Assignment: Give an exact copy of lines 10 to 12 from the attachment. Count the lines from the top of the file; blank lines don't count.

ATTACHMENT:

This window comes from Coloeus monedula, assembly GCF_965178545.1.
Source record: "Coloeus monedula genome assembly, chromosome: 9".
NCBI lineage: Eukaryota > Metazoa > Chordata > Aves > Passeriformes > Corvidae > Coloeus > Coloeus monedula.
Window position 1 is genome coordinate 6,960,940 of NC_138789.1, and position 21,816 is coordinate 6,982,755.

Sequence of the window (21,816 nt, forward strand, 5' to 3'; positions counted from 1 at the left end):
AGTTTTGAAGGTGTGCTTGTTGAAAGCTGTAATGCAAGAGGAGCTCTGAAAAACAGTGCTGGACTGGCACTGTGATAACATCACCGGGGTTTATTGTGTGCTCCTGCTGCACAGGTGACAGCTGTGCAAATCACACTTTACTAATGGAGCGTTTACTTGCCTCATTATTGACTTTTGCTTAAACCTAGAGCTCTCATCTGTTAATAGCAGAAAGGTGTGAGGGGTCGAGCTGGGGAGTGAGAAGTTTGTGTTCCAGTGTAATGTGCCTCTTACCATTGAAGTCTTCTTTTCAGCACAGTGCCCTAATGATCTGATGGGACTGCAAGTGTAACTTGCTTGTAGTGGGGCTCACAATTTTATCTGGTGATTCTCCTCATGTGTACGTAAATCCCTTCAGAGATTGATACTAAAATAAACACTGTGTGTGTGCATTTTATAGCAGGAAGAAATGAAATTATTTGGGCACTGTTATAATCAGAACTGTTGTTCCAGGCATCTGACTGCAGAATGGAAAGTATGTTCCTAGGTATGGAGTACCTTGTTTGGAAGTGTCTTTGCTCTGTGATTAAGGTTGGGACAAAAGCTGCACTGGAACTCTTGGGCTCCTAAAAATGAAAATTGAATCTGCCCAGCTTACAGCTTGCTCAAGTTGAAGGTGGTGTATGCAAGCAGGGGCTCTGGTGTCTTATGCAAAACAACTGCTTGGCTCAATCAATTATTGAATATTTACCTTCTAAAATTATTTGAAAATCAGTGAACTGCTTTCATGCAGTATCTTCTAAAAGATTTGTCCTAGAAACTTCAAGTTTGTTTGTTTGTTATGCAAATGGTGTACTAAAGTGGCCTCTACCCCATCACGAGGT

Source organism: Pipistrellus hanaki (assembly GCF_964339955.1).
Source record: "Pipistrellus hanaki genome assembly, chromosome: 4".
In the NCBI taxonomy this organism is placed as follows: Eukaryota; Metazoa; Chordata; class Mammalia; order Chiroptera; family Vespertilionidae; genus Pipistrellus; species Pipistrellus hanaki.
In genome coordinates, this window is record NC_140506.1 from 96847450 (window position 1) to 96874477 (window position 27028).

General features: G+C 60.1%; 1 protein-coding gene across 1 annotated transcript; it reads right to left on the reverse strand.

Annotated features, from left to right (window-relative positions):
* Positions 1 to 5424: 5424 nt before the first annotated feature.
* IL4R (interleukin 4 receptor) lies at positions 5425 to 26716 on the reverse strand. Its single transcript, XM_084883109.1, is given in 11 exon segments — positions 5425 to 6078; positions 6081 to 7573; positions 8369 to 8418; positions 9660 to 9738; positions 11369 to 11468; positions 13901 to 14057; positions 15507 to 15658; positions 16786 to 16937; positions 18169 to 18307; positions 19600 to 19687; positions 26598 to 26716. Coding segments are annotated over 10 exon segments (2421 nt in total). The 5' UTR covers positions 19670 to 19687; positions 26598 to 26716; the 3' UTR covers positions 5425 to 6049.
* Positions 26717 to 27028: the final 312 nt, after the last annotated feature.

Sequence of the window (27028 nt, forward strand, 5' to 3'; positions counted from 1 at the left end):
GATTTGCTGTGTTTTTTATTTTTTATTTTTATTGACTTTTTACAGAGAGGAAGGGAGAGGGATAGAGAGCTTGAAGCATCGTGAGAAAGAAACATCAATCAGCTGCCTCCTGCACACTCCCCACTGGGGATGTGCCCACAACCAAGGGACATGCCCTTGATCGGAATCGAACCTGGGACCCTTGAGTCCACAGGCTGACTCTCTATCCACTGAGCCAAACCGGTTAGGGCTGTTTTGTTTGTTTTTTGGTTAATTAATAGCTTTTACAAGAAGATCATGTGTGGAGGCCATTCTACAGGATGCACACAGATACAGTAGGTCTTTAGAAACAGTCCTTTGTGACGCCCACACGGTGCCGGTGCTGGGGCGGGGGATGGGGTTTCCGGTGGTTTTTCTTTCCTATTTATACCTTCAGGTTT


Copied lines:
In genome coordinates, this window is record NC_140506.1 from 96847450 (window position 1) to 96874477 (window position 27028).

General features: G+C 60.1%; 1 protein-coding gene across 1 annotated transcript; it reads right to left on the reverse strand.

Annotated features, from left to right (window-relative positions):